The ’70s was a different era. The 15, 16-year-olds were hitchhiking. If remains were found, months and sometimes years had gone by before they were positively identified as the victim or the runaway. Then the case became a homicide case. But the lapse in time is a huge factor. You think these murders are isolated, but they’re not.

Homicide detectives were going out every night working other murder cases. There were thousands of murders a year in Harris County, probably many hundreds in Brazoria County and probably hundreds in Galveston County. So caseload was a big factor. Poor communication and the [lack of] sharing of information between agencies was a huge factor. Politics is also a huge factor in some of these investigations, which the show will show at some point.

Do you think that any of the cases may have been handled differently if these teenage girls were older, well-respected women in their community—or men?
So much information was lost. The suspect would abduct from one jurisdiction or from one city or from one county and the [victims’] bodies would be found sometimes years later—usually across the county line or across city limits.

You have an agency working a murder, but they don’t know whose body it is. There’s no communication. There were no databases like there are today. And sometimes you didn’t haven’t enough remains to do an immediate identification, and agencies [would have to] go back to the scenes and sift through the dirt and mud to find a couple teeth that would help them make a positive identification. Then you’ve got to find dental records.

Because of the lapse in time, you could have two years [or more] where there’s no [murder] investigation [yet]. [By the time the victim is identified] so many clues wash away or are long gone.

It seems like there are such strong feelings of guilt among the friends and family members who saw a victim last. ‘If only I wasn’t on the phone and picked her up…’ or ‘If only I had given her a ride….” Is this guilt a common thread in the murder cases you’ve investigated throughout your career?
Absolutely. In one instance in Galveston, a young girl wanted to spend the night at her best friend’s house. Her parents talk about it. Daddy doesn’t want it to happen. Mama says it’s going to be alright. The next day, the daughter’s missing.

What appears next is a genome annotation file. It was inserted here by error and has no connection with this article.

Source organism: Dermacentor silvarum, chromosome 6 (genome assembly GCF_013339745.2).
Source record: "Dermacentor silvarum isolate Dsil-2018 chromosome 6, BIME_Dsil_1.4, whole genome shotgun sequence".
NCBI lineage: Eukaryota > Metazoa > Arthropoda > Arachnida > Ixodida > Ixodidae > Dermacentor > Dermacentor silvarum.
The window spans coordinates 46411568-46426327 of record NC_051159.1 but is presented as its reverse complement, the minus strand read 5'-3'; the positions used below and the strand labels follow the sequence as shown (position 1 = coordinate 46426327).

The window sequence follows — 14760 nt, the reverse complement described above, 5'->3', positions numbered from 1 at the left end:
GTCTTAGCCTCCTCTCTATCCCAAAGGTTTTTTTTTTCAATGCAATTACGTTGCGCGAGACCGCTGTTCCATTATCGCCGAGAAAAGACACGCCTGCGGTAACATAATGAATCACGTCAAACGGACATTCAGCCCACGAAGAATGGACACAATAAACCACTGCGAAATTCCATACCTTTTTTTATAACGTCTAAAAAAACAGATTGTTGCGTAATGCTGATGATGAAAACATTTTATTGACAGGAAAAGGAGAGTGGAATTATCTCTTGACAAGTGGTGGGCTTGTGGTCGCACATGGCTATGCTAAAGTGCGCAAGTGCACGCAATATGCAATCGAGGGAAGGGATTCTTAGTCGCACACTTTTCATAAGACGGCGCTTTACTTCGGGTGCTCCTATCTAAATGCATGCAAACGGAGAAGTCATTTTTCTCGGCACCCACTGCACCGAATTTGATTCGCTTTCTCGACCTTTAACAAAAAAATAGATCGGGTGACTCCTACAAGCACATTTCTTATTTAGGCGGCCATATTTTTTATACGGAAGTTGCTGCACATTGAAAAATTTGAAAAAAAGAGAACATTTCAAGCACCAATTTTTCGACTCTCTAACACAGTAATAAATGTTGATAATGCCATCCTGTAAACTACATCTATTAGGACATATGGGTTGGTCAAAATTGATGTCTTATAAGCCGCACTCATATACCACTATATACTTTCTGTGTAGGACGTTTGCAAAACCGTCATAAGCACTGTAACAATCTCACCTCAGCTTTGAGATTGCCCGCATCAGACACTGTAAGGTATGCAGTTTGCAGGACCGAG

Think about being a brother or sister and leaving your younger sibling behind while you ride off and see them thumbing a ride on the side of the road. Then they disappear. It’s gut-wrenching. You live it over and over again. You never forget. That’s what these family members are going through.

It must be emotional for anyone investigating unsolved murder cases. How do you separate your own feelings from the job?
It does get emotional. Investigators learn to turn on and off. It’s emotional when you see family members [of the victims] and when you’re giving them the news. It’s emotional when you’re getting that conviction in the courtroom. But there are always other cases for you to turn your attention to.

What was your immediate response after you read Ed Bell’s confession letter for the first time?
It was, ‘Damn. The man did it. He’s the guy.’ He actually names Debbie and Maria from Galveston. He gives details. I already knew the cases by then, and I’d seen the forensic reports. The [details] matched.
I’ve seen a lot of false confession letters and, in my opinion, this one is real.

What did you feel about the fact that such an important piece of evidence that could potentially solve these murders, was locked away and forgotten about for so long?
I didn’t have any negative feelings about that. I thought, ‘Why did that happen?’ But the one thing that really bothered me is [I learned] the letter was never shared with the parents of Debbie Ackerman or Maria Johnson.

Ed Bell is up for parole soon. What do you think is going to happen?
What I think and hope is going to happen is his parole is going to be denied. He’s never really shown any remorse for what he’s done—even [for] the [one] murder that he’s been convicted of. He should never get out of prison. I hope he rots in hell.

—Dena Ross Higgins

Read more: What Happens When Teens Go Missing? Not Much